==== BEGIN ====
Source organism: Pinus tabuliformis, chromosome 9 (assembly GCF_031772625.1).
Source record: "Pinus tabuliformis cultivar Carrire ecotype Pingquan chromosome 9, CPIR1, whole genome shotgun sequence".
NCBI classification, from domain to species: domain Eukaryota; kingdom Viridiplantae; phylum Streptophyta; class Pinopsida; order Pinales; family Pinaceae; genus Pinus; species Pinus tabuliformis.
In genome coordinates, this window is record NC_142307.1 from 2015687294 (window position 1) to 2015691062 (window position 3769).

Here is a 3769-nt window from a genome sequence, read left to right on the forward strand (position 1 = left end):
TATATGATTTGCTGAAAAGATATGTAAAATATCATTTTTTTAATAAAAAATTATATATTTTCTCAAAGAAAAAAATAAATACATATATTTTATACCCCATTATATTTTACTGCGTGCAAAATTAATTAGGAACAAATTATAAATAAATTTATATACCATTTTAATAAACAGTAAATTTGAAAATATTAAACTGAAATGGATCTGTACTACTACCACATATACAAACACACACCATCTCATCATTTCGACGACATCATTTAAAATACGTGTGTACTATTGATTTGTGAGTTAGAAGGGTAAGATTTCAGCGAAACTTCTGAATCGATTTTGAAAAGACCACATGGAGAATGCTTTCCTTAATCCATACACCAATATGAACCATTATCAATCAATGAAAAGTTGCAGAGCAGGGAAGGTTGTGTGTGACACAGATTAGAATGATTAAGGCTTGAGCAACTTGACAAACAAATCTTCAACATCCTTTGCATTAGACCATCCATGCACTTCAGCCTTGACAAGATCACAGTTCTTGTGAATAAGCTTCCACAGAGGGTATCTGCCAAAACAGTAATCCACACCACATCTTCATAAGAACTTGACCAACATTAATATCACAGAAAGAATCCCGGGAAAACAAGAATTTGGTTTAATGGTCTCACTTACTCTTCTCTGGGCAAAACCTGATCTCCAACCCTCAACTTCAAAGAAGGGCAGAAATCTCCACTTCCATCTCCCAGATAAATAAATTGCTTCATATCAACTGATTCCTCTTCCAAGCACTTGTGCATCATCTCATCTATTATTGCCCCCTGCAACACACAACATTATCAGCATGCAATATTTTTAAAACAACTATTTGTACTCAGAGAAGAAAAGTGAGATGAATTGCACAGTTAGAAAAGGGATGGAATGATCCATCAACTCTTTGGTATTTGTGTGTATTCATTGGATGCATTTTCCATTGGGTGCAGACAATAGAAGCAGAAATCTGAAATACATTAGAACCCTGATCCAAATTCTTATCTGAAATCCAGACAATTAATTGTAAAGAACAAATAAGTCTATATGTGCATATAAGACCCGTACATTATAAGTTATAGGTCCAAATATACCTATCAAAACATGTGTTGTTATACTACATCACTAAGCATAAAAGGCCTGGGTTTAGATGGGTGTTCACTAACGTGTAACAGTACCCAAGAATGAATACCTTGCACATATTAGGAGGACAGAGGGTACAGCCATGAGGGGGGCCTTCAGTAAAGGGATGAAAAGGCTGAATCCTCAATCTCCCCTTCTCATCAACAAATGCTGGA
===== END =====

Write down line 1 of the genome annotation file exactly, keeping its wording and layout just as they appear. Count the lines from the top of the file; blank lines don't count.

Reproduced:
Source organism: Pinus tabuliformis, chromosome 9 (assembly GCF_031772625.1).